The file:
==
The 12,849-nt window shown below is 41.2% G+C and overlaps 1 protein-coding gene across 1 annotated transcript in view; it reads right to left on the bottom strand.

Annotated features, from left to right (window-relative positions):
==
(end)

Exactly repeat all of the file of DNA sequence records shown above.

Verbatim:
The 12,849-nt window shown below is 41.2% G+C and overlaps 1 protein-coding gene across 1 annotated transcript in view; it reads right to left on the bottom strand.

Annotated features, from left to right (window-relative positions):